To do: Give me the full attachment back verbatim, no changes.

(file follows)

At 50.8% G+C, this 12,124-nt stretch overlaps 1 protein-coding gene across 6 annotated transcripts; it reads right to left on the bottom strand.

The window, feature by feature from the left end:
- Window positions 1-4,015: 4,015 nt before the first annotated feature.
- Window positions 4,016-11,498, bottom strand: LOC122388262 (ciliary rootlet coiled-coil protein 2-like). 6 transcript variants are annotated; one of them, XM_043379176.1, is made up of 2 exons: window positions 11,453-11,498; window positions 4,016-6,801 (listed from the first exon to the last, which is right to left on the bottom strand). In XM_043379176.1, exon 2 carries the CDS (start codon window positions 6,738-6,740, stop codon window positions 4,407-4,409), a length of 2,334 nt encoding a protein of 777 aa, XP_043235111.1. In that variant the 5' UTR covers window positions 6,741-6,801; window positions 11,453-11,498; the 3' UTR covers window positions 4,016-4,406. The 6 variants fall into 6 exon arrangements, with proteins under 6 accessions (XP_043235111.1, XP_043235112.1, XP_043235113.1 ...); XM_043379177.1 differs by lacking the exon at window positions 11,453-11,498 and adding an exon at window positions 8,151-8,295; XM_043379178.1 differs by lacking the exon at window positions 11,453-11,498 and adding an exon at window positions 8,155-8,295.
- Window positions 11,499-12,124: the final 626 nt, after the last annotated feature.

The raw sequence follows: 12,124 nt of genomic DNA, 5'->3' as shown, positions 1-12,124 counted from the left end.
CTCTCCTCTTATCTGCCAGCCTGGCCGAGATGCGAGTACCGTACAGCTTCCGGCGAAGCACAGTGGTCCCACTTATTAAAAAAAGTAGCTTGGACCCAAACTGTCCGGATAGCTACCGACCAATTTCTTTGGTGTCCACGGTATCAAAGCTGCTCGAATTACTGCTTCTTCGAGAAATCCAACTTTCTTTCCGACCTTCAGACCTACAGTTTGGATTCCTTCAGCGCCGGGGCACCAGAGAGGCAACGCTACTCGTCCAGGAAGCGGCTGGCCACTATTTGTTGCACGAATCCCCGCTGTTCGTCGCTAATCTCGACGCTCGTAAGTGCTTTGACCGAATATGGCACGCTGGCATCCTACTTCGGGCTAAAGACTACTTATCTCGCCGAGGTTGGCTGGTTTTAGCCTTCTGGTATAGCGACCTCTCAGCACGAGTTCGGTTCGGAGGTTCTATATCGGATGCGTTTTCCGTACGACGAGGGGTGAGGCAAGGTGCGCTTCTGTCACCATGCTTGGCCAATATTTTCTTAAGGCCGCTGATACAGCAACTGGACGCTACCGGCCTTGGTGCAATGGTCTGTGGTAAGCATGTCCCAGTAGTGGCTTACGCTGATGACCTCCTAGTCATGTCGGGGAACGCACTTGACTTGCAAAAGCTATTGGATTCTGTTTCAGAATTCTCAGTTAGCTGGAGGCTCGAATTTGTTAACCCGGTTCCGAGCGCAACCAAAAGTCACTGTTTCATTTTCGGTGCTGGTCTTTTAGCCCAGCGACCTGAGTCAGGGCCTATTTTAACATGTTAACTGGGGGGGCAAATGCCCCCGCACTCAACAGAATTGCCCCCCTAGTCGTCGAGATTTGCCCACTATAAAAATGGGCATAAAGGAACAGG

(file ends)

At 50.8% G+C, this 12,124-nt stretch overlaps 1 protein-coding gene across 6 annotated transcripts; it reads right to left on the bottom strand.

The window, feature by feature from the left end:
- Window positions 1-4,015: 4,015 nt before the first annotated feature.
- Window positions 4,016-11,498, bottom strand: LOC122388262 (ciliary rootlet coiled-coil protein 2-like). 6 transcript variants are annotated; one of them, XM_043379176.1, is made up of 2 exons: window positions 11,453-11,498; window positions 4,016-6,801 (listed from the first exon to the last, which is right to left on the bottom strand). In XM_043379176.1, exon 2 carries the CDS (start codon window positions 6,738-6,740, stop codon window positions 4,407-4,409), a length of 2,334 nt encoding a protein of 777 aa, XP_043235111.1. In that variant the 5' UTR covers window positions 6,741-6,801; window positions 11,453-11,498; the 3' UTR covers window positions 4,016-4,406. The 6 variants fall into 6 exon arrangements, with proteins under 6 accessions (XP_043235111.1, XP_043235112.1, XP_043235113.1 ...); XM_043379177.1 differs by lacking the exon at window positions 11,453-11,498 and adding an exon at window positions 8,151-8,295; XM_043379178.1 differs by lacking the exon at window positions 11,453-11,498 and adding an exon at window positions 8,155-8,295.
- Window positions 11,499-12,124: the final 626 nt, after the last annotated feature.

The raw sequence follows: 12,124 nt of genomic DNA, 5'->3' as shown, positions 1-12,124 counted from the left end.
CTCTCCTCTTATCTGCCAGCCTGGCCGAGATGCGAGTACCGTACAGCTTCCGGCGAAGCACAGTGGTCCCACTTATTAAAAAAAGTAGCTTGGACCCAAACTGTCCGGATAGCTACCGACCAATTTCTTTGGTGTCCACGGTATCAAAGCTGCTCGAATTACTGCTTCTTCGAGAAATCCAACTTTCTTTCCGACCTTCAGACCTACAGTTTGGATTCCTTCAGCGCCGGGGCACCAGAGAGGCAACGCTACTCGTCCAGGAAGCGGCTGGCCACTATTTGTTGCACGAATCCCCGCTGTTCGTCGCTAATCTCGACGCTCGTAAGTGCTTTGACCGAATATGGCACGCTGGCATCCTACTTCGGGCTAAAGACTACTTATCTCGCCGAGGTTGGCTGGTTTTAGCCTTCTGGTATAGCGACCTCTCAGCACGAGTTCGGTTCGGAGGTTCTATATCGGATGCGTTTTCCGTACGACGAGGGGTGAGGCAAGGTGCGCTTCTGTCACCATGCTTGGCCAATATTTTCTTAAGGCCGCTGATACAGCAACTGGACGCTACCGGCCTTGGTGCAATGGTCTGTGGTAAGCATGTCCCAGTAGTGGCTTACGCTGATGACCTCCTAGTCATGTCGGGGAACGCACTTGACTTGCAAAAGCTATTGGATTCTGTTTCAGAATTCTCAGTTAGCTGGAGGCTCGAATTTGTTAACCCGGTTCCGAGCGCAACCAAAAGTCACTGTTTCATTTTCGGTGCTGGTCTTTTAGCCCAGCGACCTGAGTCAGGGCCTATTTTAACATGTTAACTGGGGGGGCAAATGCCCCCGCACTCAACAGAATTGCCCCCCTAGTCGTCGAGATTTGCCCACTATAAAAATGGGCATAAAGGAACAGG